Besides affecting health, prolonged exposure to air pollution can also reduce employee’s productivity, finds a study.
The study showed that daily fluctuations in pollution did not immediately affect the productivity of workers.
However, a definite drop in output was witnessed when measured for more prolonged exposures of up to 30 days, the researchers said.
In addition, working in a highly polluted setting for long periods of time could affect your mood or disposition to work.
“Our aim with this research was to broaden the understanding of air pollution in ways that have not been explored. We typically think that firms benefit from lax pollution regulations, by saving on emission control equipment and the like; here we document an adverse effect on the productivity of their work force,” said Alberto Salvo, Associate Professor from the National University of Singapore (NUS).
For the study, published in the American Economic Journal: Applied Economics, the team gathered information from textile factories in China which involved interviewing managers before obtaining access to data.
They compared how many pieces of fabric each worker produced each day to measures of the concentration of particulate matter that the worker was exposed to over time.
“We found that an increase in PM2.5, by 10 micrograms per cubic metre sustained over 25 days, reduces daily output by one per cent, harming firms and workers,” said Haoming Liu, Associate Professor of the varsity.
“The effects are subtle but highly significant,” said Liu.
The researchers, however, remain agnostic about the reasons that explain why productivity goes down when pollution goes up, the study noted. (IANS)
Barcelona could cut deaths from air pollution and improve quality of life by implementing in full a plan to calm traffic and free up space for residents, researchers said Monday.
The compact Spanish city is home to more than 1.6 million people and is plagued by contaminants and noise largely due to heavy density of traffic, as well as lack of greenery.
A study by the Barcelona Institute for Global Health (ISGlobal), published in the journal Environment International, found the city of Barcelona could prevent 667 premature deaths every year if it created 503 “superblocks” as first proposed.
The superblocks — which keep cars out of designated areas in the city and develop public space in streets — have been complex to roll out, with only six put in place so far.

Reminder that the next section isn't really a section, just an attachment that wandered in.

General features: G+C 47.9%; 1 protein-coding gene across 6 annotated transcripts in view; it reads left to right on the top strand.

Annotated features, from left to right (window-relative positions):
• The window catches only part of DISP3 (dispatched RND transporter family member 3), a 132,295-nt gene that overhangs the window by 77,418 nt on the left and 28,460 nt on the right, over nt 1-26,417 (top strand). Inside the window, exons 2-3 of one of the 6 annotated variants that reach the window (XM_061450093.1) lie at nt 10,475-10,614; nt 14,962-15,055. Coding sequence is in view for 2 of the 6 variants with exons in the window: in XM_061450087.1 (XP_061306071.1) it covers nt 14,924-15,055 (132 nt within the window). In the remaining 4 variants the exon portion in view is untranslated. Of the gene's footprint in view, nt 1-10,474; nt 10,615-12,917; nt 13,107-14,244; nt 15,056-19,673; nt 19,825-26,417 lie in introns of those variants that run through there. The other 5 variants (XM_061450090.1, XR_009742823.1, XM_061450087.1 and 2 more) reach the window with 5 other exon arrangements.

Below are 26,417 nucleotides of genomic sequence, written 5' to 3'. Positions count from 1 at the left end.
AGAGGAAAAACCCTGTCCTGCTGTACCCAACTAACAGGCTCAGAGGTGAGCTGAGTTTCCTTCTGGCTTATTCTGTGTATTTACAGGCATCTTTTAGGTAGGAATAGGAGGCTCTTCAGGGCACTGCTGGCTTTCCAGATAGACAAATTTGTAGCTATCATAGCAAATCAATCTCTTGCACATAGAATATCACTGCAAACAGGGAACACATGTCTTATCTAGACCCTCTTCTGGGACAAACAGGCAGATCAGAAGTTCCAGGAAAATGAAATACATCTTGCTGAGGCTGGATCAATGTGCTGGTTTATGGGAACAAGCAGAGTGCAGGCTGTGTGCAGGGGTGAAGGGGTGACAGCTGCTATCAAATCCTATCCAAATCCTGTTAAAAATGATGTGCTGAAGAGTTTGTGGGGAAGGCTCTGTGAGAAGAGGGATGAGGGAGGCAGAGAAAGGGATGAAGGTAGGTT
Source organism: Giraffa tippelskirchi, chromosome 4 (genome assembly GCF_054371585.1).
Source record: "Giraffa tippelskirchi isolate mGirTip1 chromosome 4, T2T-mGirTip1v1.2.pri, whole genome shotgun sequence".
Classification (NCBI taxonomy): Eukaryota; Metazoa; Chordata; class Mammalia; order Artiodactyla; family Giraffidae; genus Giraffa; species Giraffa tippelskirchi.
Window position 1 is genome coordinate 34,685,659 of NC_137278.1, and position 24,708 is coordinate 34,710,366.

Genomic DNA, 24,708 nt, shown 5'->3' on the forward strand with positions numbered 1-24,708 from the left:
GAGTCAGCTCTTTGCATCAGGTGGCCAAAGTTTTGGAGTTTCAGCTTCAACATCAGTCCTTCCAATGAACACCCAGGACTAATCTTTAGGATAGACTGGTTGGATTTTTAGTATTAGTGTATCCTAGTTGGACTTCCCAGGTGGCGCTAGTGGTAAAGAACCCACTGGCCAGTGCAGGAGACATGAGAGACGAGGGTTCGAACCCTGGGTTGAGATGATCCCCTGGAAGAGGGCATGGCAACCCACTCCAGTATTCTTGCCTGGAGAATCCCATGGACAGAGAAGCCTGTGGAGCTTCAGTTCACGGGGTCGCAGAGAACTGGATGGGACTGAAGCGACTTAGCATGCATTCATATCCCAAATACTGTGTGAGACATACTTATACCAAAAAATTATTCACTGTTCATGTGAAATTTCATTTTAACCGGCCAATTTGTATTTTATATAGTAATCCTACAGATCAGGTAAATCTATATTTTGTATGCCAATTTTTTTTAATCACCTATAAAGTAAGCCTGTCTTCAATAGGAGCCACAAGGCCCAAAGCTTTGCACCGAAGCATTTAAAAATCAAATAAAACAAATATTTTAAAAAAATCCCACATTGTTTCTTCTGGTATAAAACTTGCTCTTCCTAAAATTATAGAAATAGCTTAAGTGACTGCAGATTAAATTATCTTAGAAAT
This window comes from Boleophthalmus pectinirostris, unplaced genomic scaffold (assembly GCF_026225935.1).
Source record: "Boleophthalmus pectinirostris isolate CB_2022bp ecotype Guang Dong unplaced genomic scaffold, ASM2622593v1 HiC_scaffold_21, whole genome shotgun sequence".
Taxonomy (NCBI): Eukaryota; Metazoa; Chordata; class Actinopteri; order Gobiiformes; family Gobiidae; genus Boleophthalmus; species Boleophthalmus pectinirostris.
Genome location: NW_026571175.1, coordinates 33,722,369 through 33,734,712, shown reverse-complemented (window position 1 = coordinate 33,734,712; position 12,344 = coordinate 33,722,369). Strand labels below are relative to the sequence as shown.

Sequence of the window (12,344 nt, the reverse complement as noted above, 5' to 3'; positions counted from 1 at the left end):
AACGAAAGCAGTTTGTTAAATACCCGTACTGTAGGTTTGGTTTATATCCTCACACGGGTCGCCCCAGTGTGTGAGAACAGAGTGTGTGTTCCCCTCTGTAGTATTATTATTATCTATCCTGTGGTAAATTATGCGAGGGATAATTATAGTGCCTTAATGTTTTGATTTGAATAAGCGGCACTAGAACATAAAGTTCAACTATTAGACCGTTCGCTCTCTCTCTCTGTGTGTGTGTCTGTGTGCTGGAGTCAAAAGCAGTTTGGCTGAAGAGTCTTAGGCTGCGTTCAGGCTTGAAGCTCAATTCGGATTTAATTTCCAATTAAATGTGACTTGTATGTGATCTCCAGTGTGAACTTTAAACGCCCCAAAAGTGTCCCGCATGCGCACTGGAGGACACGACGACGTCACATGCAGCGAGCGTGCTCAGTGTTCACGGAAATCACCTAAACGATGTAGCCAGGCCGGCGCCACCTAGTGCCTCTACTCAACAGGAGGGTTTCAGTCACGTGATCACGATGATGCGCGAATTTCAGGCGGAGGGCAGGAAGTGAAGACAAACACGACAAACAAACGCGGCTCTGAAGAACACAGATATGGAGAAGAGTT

“What we want to show with this study is that we have to go back and put the citizen at the center of … urban plans, because the health impacts are quite considerable,” said lead author and ISGlobal researcher Natalie Mueller.
As a city with the highest traffic density in Europe, Barcelona also needed to make it easier for people to commute in from the wider metropolitan area by public transport, she added.
The projected reduction in deaths from the superblocks plan would be achieved mainly as a result of a 24% decrease in air pollution from nitrogen oxide (NO2), along with lower traffic noise and urban heat, the study said.
Data released Friday from the Barcelona Public Health Agency showed air pollution accounted for 351 premature deaths in the city in 2018, around the same as in 2017.
Motor vehicles generated the main pollutant, with almost half the city’s population regularly exposed to NO2 levels above the safe limit set by the World Health Organization, the city council said.
From January 2020, Barcelona will implement low-emission zones on weekdays, keeping 125,000 vehicles out of the city.
The city council will also declare a climate emergency including a package of urgent measures to cut down on private vehicle use and boost public transport, among other actions.
It has already extended cycle paths and upgraded its shared bike scheme, while shrinking on-street parking.
Barcelona City Hall told the Thomson Reuters Foundation it aimed to start drafting plans for three new superblocks shortly, as well as launching public consultations for others.
The ISGlobal study found that, besides reducing deaths, a full roll-out of the superblocks project would increase life expectancy by almost 200 days on average per inhabitant, and generate an annual economic saving of 1.7 billion euros ($1.9 billion).
The superblocks have sparked opposition in some local areas, notably among small traders who fear they could deter customers.